STPRA has been made aware of recent “ADA Tester” cases against South Texas businesses and other public facilities in the past few months. The Americans With Disabilities Act (ADA) protects disabled people’s rights to participate in the same activities as more abled people. Its original intent was focused on physical access and public accommodation. However, more recently, lawsuits have even been brought against businesses to modify their websites to accommodate persons using assistive technology like screen readers and text-to-speech.
Title III of the ADA requires private sector businesses that serve as “places of public accommodation” to remove “access barriers” that inhibit a disabled person’s access to goods and services. Generally, any private business with more than 15 employees is subject to the ADA, including the requirements in Title III. However, Title III does not directly address whether places of public accommodation include websites, mobile applications, or other web-based technologies. Courts have ruled both for plaintiffs and for defendant businesses defending against these claims.
The recent ADA Tester claims brought against small South Texas businesses, however have focused on physical access requirements. The ADA requires covered facilities to have disabled parking spaces of specific sizes, with specific markings, barrier-free ramps, accessible doors, accessible restrooms to specific designs and other accommodations. There are less restrictive requirements for businesses in existence prior to 1993, located in facilities built before 1993 or modified before early 1992. It is important for business owners to be aware that once you cross the 15 employee threshold, any modifications you make to your facilities must be ADA-compliant if “readily achievable without much difficulty or expense.” If an ADA Tester approaches your business, demanding you make changes to your facilities or offering to settle a potential claim against you under the ADA, it is important you consult with an attorney to determine if the Tester has standing to sue or is engaging in a scam. Some ADA Testers affiliated with plaintiffs law firms travel the country looking for potential defendants, especially in rural areas where facilities are likely to be older and owners have less resources and expertise to make them ADA Compliant. If you are approached by an ADA Tester, speak to your attorney first, but also let STRPA know as we are monitoring this situation to assist our members in protecting their private property rights.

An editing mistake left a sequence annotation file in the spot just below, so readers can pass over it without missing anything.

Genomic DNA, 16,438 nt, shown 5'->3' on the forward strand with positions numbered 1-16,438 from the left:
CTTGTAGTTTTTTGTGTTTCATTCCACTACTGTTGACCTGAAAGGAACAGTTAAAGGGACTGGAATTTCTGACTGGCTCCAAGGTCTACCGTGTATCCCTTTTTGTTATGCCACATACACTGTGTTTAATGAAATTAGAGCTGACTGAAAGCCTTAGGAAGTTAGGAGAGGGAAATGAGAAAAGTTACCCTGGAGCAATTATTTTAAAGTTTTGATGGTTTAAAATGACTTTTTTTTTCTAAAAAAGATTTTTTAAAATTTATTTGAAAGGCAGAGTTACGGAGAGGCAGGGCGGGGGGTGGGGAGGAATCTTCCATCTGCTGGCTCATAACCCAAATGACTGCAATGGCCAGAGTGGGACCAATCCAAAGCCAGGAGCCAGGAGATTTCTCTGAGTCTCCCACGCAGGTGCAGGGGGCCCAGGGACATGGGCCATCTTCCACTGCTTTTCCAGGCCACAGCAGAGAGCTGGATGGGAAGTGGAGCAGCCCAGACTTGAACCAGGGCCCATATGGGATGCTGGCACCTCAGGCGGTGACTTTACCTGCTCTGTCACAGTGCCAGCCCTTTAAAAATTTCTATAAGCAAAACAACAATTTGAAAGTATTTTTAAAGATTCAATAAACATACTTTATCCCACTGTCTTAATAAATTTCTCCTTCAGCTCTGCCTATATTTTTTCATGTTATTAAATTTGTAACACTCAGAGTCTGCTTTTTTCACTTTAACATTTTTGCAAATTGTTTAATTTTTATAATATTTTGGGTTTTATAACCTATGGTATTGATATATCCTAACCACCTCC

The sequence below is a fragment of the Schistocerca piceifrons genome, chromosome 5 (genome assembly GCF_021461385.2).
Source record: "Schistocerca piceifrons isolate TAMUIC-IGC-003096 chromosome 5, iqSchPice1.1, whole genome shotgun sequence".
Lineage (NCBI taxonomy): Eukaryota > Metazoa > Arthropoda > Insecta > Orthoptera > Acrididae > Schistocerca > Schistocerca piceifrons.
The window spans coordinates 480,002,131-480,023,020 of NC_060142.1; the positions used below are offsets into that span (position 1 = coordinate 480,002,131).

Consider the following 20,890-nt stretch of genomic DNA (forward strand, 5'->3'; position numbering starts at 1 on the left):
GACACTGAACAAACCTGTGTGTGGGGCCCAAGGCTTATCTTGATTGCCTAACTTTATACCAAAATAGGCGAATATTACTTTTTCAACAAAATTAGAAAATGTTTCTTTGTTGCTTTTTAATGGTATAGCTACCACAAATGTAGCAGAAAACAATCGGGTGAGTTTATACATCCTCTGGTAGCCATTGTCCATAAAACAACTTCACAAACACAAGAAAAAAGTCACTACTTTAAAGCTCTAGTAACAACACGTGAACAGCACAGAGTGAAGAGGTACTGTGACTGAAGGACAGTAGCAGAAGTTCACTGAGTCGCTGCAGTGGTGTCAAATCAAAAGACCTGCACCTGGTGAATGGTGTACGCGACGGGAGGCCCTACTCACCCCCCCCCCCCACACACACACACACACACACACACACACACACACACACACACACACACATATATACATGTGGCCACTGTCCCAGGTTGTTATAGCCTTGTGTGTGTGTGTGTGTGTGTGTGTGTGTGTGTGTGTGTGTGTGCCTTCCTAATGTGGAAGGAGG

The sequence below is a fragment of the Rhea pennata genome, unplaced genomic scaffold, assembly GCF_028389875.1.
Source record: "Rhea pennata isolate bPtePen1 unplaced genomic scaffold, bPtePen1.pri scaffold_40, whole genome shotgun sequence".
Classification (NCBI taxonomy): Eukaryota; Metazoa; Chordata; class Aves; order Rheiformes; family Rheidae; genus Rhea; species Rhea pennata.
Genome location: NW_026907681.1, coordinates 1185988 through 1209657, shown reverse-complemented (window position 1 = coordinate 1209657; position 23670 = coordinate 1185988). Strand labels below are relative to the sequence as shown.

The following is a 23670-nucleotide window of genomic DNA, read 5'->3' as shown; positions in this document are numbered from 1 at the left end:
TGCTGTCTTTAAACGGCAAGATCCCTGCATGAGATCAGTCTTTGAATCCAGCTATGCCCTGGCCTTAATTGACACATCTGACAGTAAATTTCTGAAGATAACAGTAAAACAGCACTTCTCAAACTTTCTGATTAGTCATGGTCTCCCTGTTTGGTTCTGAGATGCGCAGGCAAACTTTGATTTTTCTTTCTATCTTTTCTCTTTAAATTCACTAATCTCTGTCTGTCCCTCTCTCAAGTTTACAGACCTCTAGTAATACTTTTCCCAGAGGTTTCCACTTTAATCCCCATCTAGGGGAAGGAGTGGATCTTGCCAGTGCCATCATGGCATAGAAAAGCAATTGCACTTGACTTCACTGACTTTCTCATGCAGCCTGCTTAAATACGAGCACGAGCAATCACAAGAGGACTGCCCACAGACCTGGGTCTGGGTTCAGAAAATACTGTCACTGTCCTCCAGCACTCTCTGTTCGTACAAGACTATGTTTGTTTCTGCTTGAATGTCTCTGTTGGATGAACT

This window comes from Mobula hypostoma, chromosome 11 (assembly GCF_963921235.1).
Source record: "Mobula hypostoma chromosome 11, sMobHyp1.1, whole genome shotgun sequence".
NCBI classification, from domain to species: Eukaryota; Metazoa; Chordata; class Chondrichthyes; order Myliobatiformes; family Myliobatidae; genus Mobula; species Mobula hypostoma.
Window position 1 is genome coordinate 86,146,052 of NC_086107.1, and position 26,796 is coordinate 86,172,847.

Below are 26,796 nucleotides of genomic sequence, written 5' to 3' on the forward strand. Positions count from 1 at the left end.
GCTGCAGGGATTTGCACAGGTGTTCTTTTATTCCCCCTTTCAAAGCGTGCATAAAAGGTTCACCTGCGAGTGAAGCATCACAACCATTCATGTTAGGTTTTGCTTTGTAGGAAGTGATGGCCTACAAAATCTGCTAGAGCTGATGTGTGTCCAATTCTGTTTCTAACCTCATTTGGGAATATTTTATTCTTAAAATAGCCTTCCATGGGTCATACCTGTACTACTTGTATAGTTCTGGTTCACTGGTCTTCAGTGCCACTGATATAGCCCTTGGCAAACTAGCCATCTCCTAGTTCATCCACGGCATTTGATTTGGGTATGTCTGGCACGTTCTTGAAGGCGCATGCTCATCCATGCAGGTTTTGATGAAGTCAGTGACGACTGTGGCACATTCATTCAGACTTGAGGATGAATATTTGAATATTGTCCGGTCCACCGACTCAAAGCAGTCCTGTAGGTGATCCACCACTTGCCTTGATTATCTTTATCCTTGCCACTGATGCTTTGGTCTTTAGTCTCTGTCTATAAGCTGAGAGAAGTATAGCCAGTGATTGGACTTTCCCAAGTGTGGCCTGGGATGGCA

2020 has been quite a year! We especially witnessed this when planning and executing our 15th Annual Meeting & Fundraiser.
We know that many of you had challenges participating in our live segment in the evening. That is the risk we took putting on a live event. We so appreciate that we were able to record the Lara Logan live segment, and share it in perpetuity.
Thank you to all the members who were persistent in their attendance and those who tried to attend. We thank all of those who sponsored the event and donated and bid on auction items during these times and helped bring in a respectable profit.
We are hopeful that we will be able to have an in-person event in 2021, but if not, we know from lessons learned that we can produce an improved virtual event.
Now off to our taxation plans, to educate members in South Texas on their property taxation rights. This will be a three-phase plan that we will be implementing throughout the coming year.
Please send in your constructive criticisms on the things you liked best about our annual event and suggestions on what can be improved upon.
This is your organization, we want and encourage your input!
Until next month,